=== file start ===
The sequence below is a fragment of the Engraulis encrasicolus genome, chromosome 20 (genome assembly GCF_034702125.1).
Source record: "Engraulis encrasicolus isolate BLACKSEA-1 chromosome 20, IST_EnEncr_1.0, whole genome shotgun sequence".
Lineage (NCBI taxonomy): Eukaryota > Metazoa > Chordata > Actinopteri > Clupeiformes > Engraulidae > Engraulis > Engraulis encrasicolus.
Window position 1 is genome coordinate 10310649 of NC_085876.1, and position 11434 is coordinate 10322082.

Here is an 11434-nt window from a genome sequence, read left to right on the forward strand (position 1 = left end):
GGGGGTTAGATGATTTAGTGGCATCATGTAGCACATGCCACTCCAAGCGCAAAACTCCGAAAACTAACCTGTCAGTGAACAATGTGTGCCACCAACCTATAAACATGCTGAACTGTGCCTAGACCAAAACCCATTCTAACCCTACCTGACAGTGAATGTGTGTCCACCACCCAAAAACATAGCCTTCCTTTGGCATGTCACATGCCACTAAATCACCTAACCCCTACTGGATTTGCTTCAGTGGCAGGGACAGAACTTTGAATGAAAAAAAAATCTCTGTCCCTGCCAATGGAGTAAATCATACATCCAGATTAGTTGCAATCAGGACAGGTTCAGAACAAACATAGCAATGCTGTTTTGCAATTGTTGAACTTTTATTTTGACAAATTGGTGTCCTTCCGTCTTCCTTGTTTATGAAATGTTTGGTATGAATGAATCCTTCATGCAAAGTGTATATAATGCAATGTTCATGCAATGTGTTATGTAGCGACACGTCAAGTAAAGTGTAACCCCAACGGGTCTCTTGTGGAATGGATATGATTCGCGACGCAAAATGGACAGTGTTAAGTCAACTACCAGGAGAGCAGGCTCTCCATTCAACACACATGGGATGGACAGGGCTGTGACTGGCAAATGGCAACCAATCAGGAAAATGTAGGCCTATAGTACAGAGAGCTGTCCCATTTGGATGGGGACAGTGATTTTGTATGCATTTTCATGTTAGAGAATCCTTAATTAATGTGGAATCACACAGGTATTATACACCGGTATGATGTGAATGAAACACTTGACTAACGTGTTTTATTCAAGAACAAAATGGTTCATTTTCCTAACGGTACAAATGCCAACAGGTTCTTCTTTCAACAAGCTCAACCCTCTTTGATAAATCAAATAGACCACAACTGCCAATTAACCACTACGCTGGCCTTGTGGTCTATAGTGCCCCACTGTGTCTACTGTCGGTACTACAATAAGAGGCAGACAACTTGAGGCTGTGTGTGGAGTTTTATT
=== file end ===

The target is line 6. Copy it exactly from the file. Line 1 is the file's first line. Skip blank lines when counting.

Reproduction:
GGGGGTTAGATGATTTAGTGGCATCATGTAGCACATGCCACTCCAAGCGCAAAACTCCGAAAACTAACCTGTCAGTGAACAATGTGTGCCACCAACCTATAAACATGCTGAACTGTGCCTAGACCAAAACCCATTCTAACCCTACCTGACAGTGAATGTGTGTCCACCACCCAAAAACATAGCCTTCCTTTGGCATGTCACATGCCACTAAATCACCTAACCCCTACTGGATTTGCTTCAGTGGCAGGGACAGAACTTTGAATGAAAAAAAAATCTCTGTCCCTGCCAATGGAGTAAATCATACATCCAGATTAGTTGCAATCAGGACAGGTTCAGAACAAACATAGCAATGCTGTTTTGCAATTGTTGAACTTTTATTTTGACAAATTGGTGTCCTTCCGTCTTCCTTGTTTATGAAATGTTTGGTATGAATGAATCCTTCATGCAAAGTGTATATAATGCAATGTTCATGCAATGTGTTATGTAGCGACACGTCAAGTAAAGTGTAACCCCAACGGGTCTCTTGTGGAATGGATATGATTCGCGACGCAAAATGGACAGTGTTAAGTCAACTACCAGGAGAGCAGGCTCTCCATTCAACACACATGGGATGGACAGGGCTGTGACTGGCAAATGGCAACCAATCAGGAAAATGTAGGCCTATAGTACAGAGAGCTGTCCCATTTGGATGGGGACAGTGATTTTGTATGCATTTTCATGTTAGAGAATCCTTAATTAATGTGGAATCACACAGGTATTATACACCGGTATGATGTGAATGAAACACTTGACTAACGTGTTTTATTCAAGAACAAAATGGTTCATTTTCCTAACGGTACAAATGCCAACAGGTTCTTCTTTCAACAAGCTCAACCCTCTTTGATAAATCAAATAGACCACAACTGCCAATTAACCACTACGCTGGCCTTGTGGTCTATAGTGCCCCACTGTGTCTACTGTCGGTACTACAATAAGAGGCAGACAACTTGAGGCTGTGTGTGGAGTTTTATT